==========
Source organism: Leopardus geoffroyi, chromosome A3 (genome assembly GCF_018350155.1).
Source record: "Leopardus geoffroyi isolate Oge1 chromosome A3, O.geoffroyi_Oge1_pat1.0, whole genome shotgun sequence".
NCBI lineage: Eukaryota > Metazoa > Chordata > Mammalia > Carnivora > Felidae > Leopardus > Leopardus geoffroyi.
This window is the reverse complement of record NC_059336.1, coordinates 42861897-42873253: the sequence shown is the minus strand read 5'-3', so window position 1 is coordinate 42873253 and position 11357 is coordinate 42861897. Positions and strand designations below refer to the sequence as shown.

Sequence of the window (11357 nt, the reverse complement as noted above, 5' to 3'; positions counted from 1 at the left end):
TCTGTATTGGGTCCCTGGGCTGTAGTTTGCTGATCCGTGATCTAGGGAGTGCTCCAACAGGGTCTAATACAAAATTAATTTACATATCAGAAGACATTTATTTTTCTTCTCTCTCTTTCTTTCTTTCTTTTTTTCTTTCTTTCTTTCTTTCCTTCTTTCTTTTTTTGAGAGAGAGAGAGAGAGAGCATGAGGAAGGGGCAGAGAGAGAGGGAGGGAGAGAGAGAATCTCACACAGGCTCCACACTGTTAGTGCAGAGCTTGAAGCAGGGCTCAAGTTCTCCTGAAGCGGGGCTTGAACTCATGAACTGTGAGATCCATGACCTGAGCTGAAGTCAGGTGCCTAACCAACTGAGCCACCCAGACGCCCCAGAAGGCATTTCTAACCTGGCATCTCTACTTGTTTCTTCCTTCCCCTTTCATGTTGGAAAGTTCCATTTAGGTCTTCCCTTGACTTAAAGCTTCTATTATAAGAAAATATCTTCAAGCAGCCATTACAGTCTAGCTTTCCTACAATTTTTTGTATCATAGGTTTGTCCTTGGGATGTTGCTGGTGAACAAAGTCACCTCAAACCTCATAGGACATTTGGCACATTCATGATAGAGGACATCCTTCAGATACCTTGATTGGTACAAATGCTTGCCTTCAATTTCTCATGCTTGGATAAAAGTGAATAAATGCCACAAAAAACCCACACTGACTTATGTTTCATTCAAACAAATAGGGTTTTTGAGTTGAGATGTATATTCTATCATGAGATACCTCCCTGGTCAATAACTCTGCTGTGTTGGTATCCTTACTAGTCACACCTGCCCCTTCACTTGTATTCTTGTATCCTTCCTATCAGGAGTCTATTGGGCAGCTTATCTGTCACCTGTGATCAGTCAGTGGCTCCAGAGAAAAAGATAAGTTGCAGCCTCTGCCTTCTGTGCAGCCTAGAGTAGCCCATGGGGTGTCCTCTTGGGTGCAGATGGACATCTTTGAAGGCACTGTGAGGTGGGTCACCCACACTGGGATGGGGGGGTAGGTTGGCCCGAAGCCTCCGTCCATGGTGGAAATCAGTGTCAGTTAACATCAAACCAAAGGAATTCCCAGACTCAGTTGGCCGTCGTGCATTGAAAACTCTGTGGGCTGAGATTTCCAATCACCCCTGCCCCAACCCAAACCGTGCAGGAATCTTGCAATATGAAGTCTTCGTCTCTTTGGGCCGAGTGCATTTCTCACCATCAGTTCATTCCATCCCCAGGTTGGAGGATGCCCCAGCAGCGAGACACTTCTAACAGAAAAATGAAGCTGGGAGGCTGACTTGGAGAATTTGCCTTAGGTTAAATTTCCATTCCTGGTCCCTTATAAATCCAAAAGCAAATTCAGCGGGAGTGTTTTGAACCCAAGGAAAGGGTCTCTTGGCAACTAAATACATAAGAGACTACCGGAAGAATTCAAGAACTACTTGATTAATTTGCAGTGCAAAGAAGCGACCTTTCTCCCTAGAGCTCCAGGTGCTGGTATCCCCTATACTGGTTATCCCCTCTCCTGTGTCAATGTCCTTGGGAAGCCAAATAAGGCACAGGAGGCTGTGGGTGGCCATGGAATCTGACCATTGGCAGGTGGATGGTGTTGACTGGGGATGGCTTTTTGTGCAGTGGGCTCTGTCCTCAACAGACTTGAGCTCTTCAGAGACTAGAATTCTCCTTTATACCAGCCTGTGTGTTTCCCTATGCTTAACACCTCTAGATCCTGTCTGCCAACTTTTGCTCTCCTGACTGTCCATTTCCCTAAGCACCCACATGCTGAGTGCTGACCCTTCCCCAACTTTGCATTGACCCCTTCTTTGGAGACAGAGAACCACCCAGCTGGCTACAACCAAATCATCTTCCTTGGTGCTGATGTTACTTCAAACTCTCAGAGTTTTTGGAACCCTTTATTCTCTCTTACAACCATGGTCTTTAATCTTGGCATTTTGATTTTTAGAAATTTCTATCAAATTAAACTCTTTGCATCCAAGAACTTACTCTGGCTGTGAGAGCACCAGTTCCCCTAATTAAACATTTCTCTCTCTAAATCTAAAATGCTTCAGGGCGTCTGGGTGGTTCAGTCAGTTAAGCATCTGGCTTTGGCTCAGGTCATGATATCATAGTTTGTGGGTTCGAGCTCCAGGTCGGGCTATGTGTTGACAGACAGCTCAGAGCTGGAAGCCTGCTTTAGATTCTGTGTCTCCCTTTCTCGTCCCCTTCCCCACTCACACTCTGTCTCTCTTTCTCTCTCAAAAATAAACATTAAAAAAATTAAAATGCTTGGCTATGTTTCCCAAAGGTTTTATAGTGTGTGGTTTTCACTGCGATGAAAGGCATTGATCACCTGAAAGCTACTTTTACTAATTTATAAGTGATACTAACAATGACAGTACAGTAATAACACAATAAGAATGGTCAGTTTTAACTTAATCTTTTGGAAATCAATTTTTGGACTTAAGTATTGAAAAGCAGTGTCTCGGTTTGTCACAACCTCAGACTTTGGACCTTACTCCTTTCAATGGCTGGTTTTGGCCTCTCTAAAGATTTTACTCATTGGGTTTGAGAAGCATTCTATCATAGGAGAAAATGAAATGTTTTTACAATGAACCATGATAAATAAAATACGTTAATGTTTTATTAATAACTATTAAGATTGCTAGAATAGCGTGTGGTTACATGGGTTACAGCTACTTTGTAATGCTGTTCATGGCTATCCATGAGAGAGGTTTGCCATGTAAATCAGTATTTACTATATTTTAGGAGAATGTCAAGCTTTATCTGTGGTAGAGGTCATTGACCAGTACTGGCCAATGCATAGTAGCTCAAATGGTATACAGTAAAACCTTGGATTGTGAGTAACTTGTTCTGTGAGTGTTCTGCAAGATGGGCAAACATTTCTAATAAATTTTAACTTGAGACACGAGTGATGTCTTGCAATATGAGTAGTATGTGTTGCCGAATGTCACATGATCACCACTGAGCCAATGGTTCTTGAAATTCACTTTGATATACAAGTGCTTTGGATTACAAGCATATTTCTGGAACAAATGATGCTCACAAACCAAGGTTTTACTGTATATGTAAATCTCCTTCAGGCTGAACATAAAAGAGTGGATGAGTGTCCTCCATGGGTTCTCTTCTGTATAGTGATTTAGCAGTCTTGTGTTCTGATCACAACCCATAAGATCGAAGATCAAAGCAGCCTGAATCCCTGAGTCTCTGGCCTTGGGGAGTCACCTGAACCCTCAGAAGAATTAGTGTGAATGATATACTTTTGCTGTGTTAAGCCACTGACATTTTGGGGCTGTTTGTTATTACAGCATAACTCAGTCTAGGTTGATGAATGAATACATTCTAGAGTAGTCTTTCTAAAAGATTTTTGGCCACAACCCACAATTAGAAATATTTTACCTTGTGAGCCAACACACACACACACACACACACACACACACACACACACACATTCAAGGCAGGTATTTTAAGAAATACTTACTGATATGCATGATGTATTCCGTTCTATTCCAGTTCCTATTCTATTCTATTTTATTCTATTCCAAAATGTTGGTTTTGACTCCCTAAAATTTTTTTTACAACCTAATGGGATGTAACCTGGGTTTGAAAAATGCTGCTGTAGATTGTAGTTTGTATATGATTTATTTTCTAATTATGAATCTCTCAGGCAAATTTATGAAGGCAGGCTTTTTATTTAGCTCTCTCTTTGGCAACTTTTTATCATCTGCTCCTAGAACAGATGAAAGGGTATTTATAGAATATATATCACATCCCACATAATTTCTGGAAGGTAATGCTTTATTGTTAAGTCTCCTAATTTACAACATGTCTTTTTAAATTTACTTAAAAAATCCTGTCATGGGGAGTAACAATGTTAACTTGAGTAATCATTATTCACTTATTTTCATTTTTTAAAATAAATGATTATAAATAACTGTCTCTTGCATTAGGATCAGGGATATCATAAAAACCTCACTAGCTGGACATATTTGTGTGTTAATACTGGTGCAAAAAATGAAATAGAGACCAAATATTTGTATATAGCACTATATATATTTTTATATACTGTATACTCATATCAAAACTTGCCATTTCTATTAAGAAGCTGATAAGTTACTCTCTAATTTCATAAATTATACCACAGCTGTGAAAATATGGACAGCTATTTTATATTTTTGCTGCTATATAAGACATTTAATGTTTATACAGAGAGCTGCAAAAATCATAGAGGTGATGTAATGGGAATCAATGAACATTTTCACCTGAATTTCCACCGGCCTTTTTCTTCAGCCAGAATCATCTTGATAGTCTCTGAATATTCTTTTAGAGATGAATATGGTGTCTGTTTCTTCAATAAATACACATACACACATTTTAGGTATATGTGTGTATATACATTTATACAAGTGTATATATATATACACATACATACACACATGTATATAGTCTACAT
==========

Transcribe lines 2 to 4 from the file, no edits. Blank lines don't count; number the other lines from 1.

Source record: "Leopardus geoffroyi isolate Oge1 chromosome A3, O.geoffroyi_Oge1_pat1.0, whole genome shotgun sequence".
NCBI lineage: Eukaryota > Metazoa > Chordata > Mammalia > Carnivora > Felidae > Leopardus > Leopardus geoffroyi.
This window is the reverse complement of record NC_059336.1, coordinates 42861897-42873253: the sequence shown is the minus strand read 5'-3', so window position 1 is coordinate 42873253 and position 11357 is coordinate 42861897. Positions and strand designations below refer to the sequence as shown.